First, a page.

The argument for a higher take-up rate is that the media has gone out of its way to highlight the deadliness of Covid-19, in some cases exaggerating the numbers for effect, in what appears to be an attempt to sow fear in the population.  The underlying belief to this strategy is to convince a large portion of the population of the criticality of receiving the vaccine once it becomes available.  And perhaps this will be a successful strategy.  But human nature has taken a long time to evolve to where it currently resides, and the case for a flu-like take-up rate, and thus a failure to achieve herd immunity, is based on the idea that unless one has been sickened already, or personally knows someone who has, it is hard to make the case that inoculation rates will increase over those of the flu vaccine.

Alas, my money is on the under.  However, will that matter for the markets?  That is an entirely different question, and one which speaks to confidence, not data.  At this time, I would contend the underlying market belief is that a vaccine is going to be approved, and be effective, within the next twelve months.  The result will be an end to the lockdowns and a resumption in economic activity worldwide that is much closer to the pre-Covid time.  But if this is so, one needs to be careful that we are not looking at the biggest ‘but the rumor’ reaction in history, and that the approval of a safe vaccine could well be the proverbial bell for the top of the equity market.  Remember, economic growth is still a product of population growth and productivity, and there is nothing about a Covid vaccine that will have increased either of those from pre-Covid days.

That exceptionally long discussion was driven by the remarkable ongoing rally in risk assets seen this morning.  Equity markets in Asia were all higher (Nikkei +0.3%, Hang Seng +1.75%) and Europe is really on fire (DAX +2.3%, CAC +2.15%).  US futures are currently 1.0% higher and climbing.  Bonds are under modest pressure, with 10-year yields higher by 1 basis point in the US and most of Europe.  Oil prices, along with gold, are higher by 0.5%-0.7%, modest by their recent standards.  And the dollar is definitely under a bit of pressure.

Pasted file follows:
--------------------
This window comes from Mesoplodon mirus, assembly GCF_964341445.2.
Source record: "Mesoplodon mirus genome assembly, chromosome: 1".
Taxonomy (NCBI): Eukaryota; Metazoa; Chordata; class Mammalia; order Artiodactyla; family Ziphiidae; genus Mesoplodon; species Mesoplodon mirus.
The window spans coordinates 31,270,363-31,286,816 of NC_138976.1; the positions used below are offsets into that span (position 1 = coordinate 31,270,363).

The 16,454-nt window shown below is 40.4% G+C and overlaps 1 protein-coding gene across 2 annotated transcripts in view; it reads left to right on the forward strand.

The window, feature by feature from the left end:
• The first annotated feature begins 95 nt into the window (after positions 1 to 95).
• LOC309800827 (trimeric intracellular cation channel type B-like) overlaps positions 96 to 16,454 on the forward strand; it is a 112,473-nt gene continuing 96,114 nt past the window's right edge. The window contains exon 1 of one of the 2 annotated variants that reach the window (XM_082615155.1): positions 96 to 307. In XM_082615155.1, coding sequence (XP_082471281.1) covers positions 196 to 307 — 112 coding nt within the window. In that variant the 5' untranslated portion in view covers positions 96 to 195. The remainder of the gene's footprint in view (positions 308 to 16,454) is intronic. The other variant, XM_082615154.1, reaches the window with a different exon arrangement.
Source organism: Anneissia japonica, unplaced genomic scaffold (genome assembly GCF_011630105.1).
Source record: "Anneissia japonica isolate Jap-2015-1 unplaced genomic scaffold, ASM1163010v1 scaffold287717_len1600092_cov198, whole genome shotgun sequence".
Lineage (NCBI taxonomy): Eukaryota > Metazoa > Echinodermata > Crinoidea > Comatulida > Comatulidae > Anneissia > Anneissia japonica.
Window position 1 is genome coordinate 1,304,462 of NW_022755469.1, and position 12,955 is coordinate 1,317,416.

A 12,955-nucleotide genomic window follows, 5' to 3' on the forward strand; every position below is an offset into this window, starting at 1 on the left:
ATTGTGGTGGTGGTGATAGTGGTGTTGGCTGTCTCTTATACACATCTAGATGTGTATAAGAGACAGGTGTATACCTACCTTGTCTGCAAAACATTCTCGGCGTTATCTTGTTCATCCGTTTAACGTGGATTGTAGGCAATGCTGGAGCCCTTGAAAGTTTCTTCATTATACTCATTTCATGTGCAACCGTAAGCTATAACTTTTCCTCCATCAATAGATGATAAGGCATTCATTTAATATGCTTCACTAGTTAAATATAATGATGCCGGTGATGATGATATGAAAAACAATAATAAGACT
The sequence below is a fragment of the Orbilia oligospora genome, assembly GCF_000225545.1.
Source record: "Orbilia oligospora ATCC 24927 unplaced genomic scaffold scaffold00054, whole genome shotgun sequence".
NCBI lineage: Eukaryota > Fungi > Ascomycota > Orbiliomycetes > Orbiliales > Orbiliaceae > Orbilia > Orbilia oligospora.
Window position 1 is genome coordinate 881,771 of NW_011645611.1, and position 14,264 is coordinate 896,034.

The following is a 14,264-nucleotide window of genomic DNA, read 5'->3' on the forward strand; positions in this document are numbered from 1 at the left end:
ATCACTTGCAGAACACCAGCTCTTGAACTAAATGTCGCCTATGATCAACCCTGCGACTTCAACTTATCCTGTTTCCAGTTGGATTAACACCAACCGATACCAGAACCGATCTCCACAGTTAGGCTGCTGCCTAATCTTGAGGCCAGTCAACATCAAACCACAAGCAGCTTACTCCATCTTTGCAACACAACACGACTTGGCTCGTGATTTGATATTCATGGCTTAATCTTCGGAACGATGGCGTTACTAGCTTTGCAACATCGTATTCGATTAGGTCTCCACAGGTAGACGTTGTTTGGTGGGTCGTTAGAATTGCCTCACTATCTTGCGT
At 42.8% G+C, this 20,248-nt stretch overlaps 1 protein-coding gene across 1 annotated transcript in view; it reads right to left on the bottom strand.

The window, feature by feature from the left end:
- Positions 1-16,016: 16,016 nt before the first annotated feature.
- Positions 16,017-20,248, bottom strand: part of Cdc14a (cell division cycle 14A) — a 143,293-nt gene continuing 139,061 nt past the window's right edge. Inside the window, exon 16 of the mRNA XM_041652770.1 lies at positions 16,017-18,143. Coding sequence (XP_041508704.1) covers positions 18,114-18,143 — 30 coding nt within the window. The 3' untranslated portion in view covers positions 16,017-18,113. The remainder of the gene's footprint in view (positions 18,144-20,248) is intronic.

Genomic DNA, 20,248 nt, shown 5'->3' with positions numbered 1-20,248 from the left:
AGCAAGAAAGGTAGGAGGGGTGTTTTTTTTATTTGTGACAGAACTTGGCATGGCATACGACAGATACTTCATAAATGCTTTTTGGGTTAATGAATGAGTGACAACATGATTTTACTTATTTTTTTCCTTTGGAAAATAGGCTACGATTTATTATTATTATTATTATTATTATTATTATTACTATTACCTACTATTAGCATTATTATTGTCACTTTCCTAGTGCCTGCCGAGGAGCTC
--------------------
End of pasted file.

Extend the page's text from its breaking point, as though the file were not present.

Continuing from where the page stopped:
In the G10 space, SEK and AUD lead the way, both higher by 0.5%, although the gains are fairly solid across the board.  In fact, despite extending the lockdown in Auckland, NZ, kiwi has retraced early losses and is higher by 0.25%.  In the EMG bloc, ZAR leads the way, up 1.2%, as the combination of risk positive stories and higher commodity prices continues to encourage investors to buy South African bonds.  But virtually the entire space is firmer this morning with two outliers, KRW (-0.25%) which fell after the central bank downgraded the economic outlook further, and TRY (-0.8%), which continue to see capital flee as the central bank is prevented by President Erdogan from raising rates.

There has been virtually no data today, and in truth, all eyes will be on Chairman Powell Thursday morning, when he speaks at the virtual Jackson Hole gathering.  Expectations are he is going to outline the new Fed framework, with a higher inflation target, and other potential changes.  But we will look into that later this week.  As for today, I see no reason to believe that the current risk attitude is going to change, so further dollar weakness is likely on the cards.

Good luck and stay safe
Adf

Buying is Brisk

Apparently, there is no fear
As it’s become patently clear
The shape we will see
Of growth is a ‘V’
As long as that vaccine is near

So, don’t talk to me about risk
Who cares ‘bout the federal fisc?
A hot war in Asia?
That’s bearish fantasia
Instead, retail buying is brisk!